For parents who are concerned that their kids are gaining too much weight, author Paul Kramer thinks he has the perfect solution. Introducing his new book “Maggie Goes on a Diet.” On explaining his intentions for writing the book: “This book is about a 14 year old girl who goes on a diet and is transformed from being extremely overweight and insecure to a normal sized girl who becomes the school soccer star. Through time, exercise and hard work, Maggie becomes more and more confident and develops a positive self image.”
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While I think his intentions are all there, and that childhood obesity is damn wrong — I don’t think there should be a book with the word “diet” on the cover. Could you imagine as a kid getting this book from a parent? “Happy birthday Maggie, now go on a diet.” I would be mortified. My self esteem would just plummet. If you’re concerned about your child’s weight gain — here’s an idea: teach them healthy eating yourself. Don’t feed them ideas that they’re ugly or tell them they need a “diet.”Cook healthier. Feed them healthier. Encourage activity and sports and running around rather than allowing them to sit in front of the TV or Xbox. Common sense here — if you buy healthy foods in your home, and avoid all junk food — or buy “fake junk food“, you’re changing your child’s eating habits for the better, and simultaneously changing yours as well.
The book is aimed at kids aged 6-12. Really!? Kids, especially young girls, are extremely susceptible to body image issues (especially entering their teen years). This book, even though it has good intentions, is an eating disorder waiting to happen. Parents, educate your kids on healthy eating and exercise — don’t rely on this book to do it for you. And for God’s sake — don’t tell your six year old they need to go on a diet. Stop buying McDonald’s, and promote healthy eating.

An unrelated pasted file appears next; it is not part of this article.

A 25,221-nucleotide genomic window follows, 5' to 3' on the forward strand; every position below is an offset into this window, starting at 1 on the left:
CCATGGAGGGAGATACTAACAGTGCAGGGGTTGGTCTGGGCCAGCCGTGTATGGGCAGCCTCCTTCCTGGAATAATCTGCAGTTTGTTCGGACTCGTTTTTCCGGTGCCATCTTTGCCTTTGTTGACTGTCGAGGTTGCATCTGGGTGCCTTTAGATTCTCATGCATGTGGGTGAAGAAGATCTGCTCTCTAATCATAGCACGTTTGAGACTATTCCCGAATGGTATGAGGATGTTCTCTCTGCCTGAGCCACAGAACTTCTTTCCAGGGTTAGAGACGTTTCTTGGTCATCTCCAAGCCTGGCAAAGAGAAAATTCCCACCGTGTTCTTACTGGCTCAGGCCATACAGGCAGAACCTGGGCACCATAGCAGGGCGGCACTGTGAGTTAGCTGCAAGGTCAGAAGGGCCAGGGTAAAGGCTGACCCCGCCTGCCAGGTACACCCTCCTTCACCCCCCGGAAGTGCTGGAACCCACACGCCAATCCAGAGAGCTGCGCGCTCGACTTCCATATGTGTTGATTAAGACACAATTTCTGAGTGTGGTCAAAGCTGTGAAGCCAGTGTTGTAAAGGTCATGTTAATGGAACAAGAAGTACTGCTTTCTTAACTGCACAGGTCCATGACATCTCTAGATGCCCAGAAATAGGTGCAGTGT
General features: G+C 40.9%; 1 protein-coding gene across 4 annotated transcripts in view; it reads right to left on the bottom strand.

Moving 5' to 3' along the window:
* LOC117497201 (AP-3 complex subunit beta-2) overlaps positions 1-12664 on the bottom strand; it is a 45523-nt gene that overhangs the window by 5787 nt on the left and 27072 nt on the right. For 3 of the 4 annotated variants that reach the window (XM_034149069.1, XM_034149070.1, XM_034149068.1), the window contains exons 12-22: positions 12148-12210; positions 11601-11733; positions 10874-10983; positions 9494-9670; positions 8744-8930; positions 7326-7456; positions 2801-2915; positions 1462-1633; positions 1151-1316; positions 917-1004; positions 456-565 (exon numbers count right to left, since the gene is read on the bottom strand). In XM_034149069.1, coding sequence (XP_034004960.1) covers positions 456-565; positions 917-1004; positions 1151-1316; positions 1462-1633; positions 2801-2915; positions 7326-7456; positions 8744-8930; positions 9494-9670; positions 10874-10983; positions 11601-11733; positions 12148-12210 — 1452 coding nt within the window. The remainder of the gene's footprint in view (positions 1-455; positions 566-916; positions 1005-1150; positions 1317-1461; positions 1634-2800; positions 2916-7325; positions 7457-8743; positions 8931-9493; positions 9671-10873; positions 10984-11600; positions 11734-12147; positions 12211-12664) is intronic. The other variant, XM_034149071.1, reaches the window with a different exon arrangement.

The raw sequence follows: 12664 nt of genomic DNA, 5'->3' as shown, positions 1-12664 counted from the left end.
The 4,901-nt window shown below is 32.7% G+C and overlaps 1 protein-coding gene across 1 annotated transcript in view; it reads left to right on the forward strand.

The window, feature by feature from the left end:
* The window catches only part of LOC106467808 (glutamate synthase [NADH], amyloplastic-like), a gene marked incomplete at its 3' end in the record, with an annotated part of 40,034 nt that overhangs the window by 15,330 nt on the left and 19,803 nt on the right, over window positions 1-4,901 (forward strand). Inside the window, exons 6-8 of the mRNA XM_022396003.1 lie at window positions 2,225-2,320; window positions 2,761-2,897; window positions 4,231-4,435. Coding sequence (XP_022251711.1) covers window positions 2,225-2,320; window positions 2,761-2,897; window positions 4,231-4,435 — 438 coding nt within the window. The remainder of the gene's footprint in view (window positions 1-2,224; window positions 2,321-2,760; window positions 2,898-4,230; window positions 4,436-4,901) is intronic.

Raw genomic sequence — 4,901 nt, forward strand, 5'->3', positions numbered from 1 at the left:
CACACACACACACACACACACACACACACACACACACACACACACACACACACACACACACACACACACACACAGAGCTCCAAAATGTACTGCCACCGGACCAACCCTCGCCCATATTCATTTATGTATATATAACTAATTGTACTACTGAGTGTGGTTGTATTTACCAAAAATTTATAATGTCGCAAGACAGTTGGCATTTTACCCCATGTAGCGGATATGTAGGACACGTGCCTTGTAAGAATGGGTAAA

Fun fact: If you clicked on the link “fake junk food”, you will have read a new study suggesting that when we know we are about to eat junk food, we experience significant highs in a gut hormone that triggers us into thinking we are fuller faster. This, according to researchers, could mean that we take in more calories from health foods, or foods labeled “low-fat”, than we do indulgent treats.
“When you are dieting, you want to eat fewer actual calories, but the mind-set of ‘Okay, I’ve got to eat sensibly, I’ve got to eat low-fat,’ … regardless of what you are eating, is actually countereffective,” study researcher Alia Crum of Yale University said. “It’s telling your body, ‘I’m not getting enough,’ which relays back to your brain, “I’m not getting enough.”
Source of information: May 28, Association for Psychological Science conference. May 16, Health Psychology.